There are several branches down from Z140,Z141 ...  Y6231+  A196+ [aka Y5497]  A1374+ ... plus two further main branches, F2642 [aka S2169]; and Z2535 [aka S1953]. If you are positive for any SNPs down one branch, you cannot be positive for any SNPs down the other branch. The further down a branch you go, the nearer to the present day you move.
Most of the SNPs come as a result of Y-genome sequencing, from Public Genomes, FGC Full Genomes, and FTDNA Big-Y.
If you require any advice regarding the testing of SNPs and STR markers, please do not hesitate to ask one of the I1-Z140 Project Admins.
You are invited to join the Facebook 'I1-Z140 Project' at: https://www.facebook.com/groups/I1.Z140.YDNA.Project/
'I1-Z140 Project' at YFull.com: http://www.yfull.com/groups/i1-z140/
YFull 'I1-Z140 Tree' http://www.yfull.com/tree/I1a2a1/
The most-likely-STR-trees show the most-likely phylogenetic trees; here for Z140 and it's subgroups: F2642, AS-6 Harvey et al, AS-5, AS-3, AS-EE, Small groups, AS-814, L338
Note: the most-likely-STR-trees show the most-likely phylogenetic trees. In some cases SNP's or multiple STR's (dependent on the mutation rates) give strong evidence for the lines. In other cases only one mutation of an STR with high mutation rate give indication for a separate line. The lines will improve in quality if more people measure 111 STR's. People in the small groups and individuals are also advised to measure SNP F2642 and Z2535.
A haplogroup is a group of descendant individuals from a single founder who all share a common SNP mutation. Individuals can test for these SNPs to determine their haplogroup assignment, which is often reflective of distant geographic ancestry. Membership in a particular haplogroup thus indicates broad population and geographic ancestry while other mutations in descendant haplotypes can reflect recent genealogical ancestry.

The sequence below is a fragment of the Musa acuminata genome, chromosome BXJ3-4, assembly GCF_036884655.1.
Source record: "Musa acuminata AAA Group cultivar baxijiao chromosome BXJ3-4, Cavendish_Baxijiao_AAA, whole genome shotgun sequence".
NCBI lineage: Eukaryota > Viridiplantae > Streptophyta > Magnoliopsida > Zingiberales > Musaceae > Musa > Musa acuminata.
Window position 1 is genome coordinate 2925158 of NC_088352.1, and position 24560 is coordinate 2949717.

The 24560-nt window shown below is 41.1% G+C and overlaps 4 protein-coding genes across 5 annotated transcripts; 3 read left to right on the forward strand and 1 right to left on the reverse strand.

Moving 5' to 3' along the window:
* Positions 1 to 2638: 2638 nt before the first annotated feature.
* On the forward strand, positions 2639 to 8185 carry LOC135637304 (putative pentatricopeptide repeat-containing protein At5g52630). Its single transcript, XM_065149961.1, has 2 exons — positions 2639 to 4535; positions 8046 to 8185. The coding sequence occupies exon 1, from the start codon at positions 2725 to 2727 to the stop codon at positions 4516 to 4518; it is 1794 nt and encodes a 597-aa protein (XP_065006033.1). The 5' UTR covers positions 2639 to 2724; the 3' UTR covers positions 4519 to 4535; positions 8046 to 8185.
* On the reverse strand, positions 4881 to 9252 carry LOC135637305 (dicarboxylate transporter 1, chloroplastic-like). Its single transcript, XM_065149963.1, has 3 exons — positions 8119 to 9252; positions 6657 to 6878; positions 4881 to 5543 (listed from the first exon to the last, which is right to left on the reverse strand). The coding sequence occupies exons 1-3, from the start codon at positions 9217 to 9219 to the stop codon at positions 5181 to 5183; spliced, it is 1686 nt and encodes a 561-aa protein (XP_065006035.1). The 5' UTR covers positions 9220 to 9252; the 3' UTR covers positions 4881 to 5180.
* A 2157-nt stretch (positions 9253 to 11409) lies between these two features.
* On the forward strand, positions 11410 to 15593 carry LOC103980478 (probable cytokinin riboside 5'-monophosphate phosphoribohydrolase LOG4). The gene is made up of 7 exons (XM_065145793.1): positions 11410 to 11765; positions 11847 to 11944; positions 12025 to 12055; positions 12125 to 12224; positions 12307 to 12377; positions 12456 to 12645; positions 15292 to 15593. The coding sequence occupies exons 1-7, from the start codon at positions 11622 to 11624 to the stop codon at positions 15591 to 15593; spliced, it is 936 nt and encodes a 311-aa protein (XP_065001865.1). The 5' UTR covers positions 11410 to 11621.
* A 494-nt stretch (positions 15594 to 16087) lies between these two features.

A SNP (single nucleotide polymorphism) is a variation in DNA sequence between individuals involving a difference at a single base-pair. SNPs generally have lower mutation rates than STRs and are often sufficiently stable to robustly define haplogroups.
"Private" SNPs on the Y chromosome correspond to relatively recent mutations that have not yet been observed in a significant number of other individuals in the same haplogroup. Some of these will eventually be incorporated into the Y-tree with further research. Others may provide clues about recent genealogical ancestry.
STR (short tandem repeats) are a type of molecular marker consisting of short DNA letter repeats (such as CACA). These markers have a high rate of mutation and are accordingly useful in determining population genetic differences. In the Y chromosome line, SNPs and STRs in conjunction serve to show differences between individuals and groups in their DNA lineages. In short, STRs are one part of the puzzle in everyone's Y chromosome DNA heritage.